“Receiving the Sustainability Champion award for the second year in a row shows our school’s commitment to sustainability at a high level,” said Egg Harbor Township High School Principal Dr. Terry Charlton. “It takes continual efforts by every student and staff member and the knowledge that we are supported from our district administration and Board of Education.”

All Schools in Long Branch Public District Achieve Certification The Long Branch Public School District in Monmouth County has embarked on a successful district-wide sustainability program. Solar panels were installed on eight schools and green initiatives were implemented district wide. All nine schools in the Long Branch School District have achieved Sustainable Jersey for Schools certification. (The efforts also led to Green Ribbon honors for two Long Branch schools; for more information, see page 22 in this issue of School Leader.)

The Long Branch Middle School curriculum embeds environmental sustainability across all grade levels and subject areas. Students take learning out of the classroom on multiple field trips throughout the year to zoos, museums, the beach and local watersheds. They create and design farming equipment using electronic bit circuits, and construct a sustainable green habitat to survive on another planet. Students debate and write position-based essays on topics such as plastics in cosmetics, endangered species regulations, genetically modified crops and depletion of natural resources. They create their own solar cookers to harness the power of the sun to cook food or make water safe to drink. Long Branch students have created a sustainable biosphere in a recycled soda bottle with native plants from nearby Lake Takanassee.

George L. Catrambone Elementary School At George L. Catrambone Elementary School, students and staff have worked hard to reduce their environmental impact. In the Catrambone courtyard, students constructed a greenhouse from more than 2,000 recycled soda bottles that they collected. With the growing season extended, students grow enough vegetables and herbs from their gardens to feed students, staff and the greater community. The courtyard serves as an outdoor classroom, and includes rain barrels to water the gardens, reducing irrigation needs. Bioswales on campus help to reduce stormwater runoff.

In a continued effort to reduce waste, single-use water bottles have also been eliminated in the Catrambone Elementary School building. A student fundraiser sold reusable water bottles, which raised enough money to purchase new bottle filling stations. In the lunchroom, reusable trays help reduce waste, and a garbage audit made students more knowledgeable about recycling and more cognizant when separating trash. Third-grade students studied the negative effect drinking straws have on New Jersey’s beaches, and, as a result, stopped using straws, encouraging the entire school to follow their lead. Second graders collect used aluminum juice pouches to clean and repurpose into bags, wallets and lunch boxes. All of this has helped contribute to a 40 percent recycling rate.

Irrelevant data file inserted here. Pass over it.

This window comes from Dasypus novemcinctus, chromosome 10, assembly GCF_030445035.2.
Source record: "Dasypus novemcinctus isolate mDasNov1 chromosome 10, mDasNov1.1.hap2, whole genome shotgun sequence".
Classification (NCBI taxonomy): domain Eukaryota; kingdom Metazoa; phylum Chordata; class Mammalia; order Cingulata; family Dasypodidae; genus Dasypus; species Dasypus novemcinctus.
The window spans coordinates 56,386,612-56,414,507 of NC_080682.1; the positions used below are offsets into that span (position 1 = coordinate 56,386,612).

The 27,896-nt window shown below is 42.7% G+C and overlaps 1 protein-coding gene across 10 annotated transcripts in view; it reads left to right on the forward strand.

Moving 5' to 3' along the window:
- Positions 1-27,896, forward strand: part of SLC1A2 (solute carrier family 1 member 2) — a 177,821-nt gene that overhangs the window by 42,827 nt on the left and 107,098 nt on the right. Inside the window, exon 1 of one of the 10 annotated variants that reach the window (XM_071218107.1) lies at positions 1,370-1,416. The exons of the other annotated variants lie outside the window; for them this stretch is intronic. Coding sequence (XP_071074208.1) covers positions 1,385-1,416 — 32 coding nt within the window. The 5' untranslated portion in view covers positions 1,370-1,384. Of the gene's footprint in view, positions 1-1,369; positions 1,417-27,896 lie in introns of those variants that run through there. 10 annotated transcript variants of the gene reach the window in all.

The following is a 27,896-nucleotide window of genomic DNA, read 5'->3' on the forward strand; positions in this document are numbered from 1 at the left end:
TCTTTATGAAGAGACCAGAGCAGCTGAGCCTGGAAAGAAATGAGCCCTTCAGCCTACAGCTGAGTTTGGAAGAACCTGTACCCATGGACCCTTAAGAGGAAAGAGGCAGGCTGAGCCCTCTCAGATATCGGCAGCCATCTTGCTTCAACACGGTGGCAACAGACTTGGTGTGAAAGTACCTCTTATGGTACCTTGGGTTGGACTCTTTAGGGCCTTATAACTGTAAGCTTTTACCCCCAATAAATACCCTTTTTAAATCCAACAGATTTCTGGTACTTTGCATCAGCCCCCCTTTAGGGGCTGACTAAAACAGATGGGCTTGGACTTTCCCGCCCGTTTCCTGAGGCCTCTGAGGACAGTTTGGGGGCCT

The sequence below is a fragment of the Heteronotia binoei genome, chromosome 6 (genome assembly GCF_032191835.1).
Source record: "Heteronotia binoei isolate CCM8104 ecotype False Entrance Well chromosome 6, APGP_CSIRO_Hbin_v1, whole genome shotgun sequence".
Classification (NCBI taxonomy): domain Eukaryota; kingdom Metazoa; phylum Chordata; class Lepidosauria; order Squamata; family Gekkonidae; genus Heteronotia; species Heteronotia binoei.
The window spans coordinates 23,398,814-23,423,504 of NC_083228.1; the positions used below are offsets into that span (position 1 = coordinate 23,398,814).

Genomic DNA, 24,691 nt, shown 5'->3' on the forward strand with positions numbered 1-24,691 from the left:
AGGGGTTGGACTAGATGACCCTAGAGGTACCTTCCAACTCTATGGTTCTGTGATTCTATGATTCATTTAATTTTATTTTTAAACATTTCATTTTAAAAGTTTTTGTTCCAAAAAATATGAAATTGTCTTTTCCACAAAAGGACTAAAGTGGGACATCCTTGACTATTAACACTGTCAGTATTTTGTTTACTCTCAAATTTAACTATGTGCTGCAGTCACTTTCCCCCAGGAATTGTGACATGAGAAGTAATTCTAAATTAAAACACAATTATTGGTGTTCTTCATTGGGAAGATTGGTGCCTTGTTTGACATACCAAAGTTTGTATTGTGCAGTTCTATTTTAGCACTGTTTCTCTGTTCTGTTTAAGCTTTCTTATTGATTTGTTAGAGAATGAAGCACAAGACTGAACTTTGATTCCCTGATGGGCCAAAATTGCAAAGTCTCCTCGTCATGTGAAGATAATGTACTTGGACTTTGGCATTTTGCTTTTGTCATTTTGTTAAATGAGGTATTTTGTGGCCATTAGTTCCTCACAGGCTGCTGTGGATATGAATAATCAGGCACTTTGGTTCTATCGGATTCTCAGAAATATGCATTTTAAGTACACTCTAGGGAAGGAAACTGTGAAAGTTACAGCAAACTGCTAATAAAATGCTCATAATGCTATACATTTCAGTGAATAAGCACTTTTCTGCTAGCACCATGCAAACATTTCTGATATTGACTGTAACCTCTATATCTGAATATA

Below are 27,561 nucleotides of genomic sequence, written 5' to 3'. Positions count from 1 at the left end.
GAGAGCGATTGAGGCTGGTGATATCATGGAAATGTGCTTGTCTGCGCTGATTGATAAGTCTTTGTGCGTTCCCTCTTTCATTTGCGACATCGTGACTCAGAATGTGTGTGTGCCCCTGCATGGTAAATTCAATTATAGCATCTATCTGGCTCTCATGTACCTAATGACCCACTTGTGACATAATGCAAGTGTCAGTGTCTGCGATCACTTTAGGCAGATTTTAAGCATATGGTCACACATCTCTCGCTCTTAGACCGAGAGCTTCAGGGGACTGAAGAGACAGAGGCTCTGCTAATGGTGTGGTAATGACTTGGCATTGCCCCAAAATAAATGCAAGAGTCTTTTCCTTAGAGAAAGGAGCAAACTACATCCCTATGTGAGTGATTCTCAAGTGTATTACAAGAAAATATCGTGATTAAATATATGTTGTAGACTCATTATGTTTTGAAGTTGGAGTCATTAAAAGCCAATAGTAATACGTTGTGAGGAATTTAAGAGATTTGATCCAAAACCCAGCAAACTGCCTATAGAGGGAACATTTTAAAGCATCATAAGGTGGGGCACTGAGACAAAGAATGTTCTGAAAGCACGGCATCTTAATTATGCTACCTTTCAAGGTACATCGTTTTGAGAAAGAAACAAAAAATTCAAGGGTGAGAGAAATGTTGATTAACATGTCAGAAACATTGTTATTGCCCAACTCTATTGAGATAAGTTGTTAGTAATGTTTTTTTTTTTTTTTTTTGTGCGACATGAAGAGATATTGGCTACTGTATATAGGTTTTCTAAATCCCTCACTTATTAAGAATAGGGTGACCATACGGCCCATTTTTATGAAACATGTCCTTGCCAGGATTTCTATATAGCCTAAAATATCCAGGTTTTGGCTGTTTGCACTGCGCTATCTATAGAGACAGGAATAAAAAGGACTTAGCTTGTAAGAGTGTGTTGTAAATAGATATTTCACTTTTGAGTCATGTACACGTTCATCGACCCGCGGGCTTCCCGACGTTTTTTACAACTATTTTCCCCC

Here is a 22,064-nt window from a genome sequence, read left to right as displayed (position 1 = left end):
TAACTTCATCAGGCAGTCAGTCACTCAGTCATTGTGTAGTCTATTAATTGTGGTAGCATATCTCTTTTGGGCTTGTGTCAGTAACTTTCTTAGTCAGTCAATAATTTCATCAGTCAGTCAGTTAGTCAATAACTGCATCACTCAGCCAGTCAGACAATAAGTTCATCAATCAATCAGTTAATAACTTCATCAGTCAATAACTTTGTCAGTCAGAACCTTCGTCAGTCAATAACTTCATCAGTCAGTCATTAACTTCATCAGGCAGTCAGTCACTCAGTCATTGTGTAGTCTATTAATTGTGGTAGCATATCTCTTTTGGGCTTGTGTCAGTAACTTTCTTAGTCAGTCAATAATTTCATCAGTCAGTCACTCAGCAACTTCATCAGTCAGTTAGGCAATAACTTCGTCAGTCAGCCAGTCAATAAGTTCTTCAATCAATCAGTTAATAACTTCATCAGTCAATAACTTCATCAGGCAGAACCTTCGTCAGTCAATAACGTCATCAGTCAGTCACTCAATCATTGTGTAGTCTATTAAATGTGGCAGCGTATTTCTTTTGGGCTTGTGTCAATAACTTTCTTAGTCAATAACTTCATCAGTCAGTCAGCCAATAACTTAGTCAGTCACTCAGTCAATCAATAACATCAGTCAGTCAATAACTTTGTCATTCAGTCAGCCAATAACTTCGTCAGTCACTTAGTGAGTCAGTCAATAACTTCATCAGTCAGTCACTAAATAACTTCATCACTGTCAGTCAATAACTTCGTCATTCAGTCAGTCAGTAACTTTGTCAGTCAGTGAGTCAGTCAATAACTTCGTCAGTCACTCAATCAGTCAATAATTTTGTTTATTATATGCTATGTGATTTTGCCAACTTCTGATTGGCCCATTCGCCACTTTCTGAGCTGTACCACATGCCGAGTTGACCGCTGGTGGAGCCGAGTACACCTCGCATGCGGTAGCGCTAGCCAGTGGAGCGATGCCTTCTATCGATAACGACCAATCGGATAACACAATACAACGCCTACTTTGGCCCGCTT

Grants Available to Support Schools and Districts To support the efforts of schools and districts, Sustainable Jersey for Schools offers grants and technical support. Since 2015, more than a million dollars in grants has been provided to districts and schools. The 2017 funded projects are inspiring; for example, Joseph M. Ferraina Childhood Learning Center in Long Branch is creating a 1,000-plant aeroponic greenhouse for students to use; South Orange Middle School is developing a river curriculum program to get kids interested in the Rahway River; Hedgepeth-Williams Middle School in Trenton is implementing a school wellness program. To see current grants available and the list of projects funded, visit the Sustainable Jersey for Schools website (www.SustainableJerseySchools.com).

Getting Started To get started in the program, a school board must adopt a resolution of participation and register at the Sustainable Jersey for Schools website. Then each school in that district may register on the website. The website provides the list of sustainability actions, each with guidance and resources for implementation.

Workshop 2017 On Oct. 24, 2017, the third group of certified schools and school districts will be celebrated at a reception held during Workshop 2017 in Atlantic City. Workshop 2017 will also feature Sustainable Jersey for Schools sessions along with NJSBA sustainability support programs for schools. Attendees can visit the Sustainable Jersey for Schools’ booths in the Green Command Center and in the NJSBA member services area.

Sessions at Workshop 2017 – Room 418

Tuesday, October 24

  • 11 a.m.: Funding Your Sustainability Initiatives
  • 2:30 p.m.: Sustainability Champions
  • 4 p.m.: Behavioral Changes or Building Upgrades? Two Paths to Energy Efficiency in your District

Wednesday, October 25

  • 9:30 a.m.: Dig in! How Waste Audits Can Improve Your Recycling Rate
  • 1 p.m.: Building a Culture to Help Students Succeed in School and Life

Thursday, October 26

  • 9:30 a.m.: Free Resources and Simple Steps toward Safer Routes to School for your Students

Heather McCall  is program director of Sustainable Jersey for Schools.

Skip to toolbar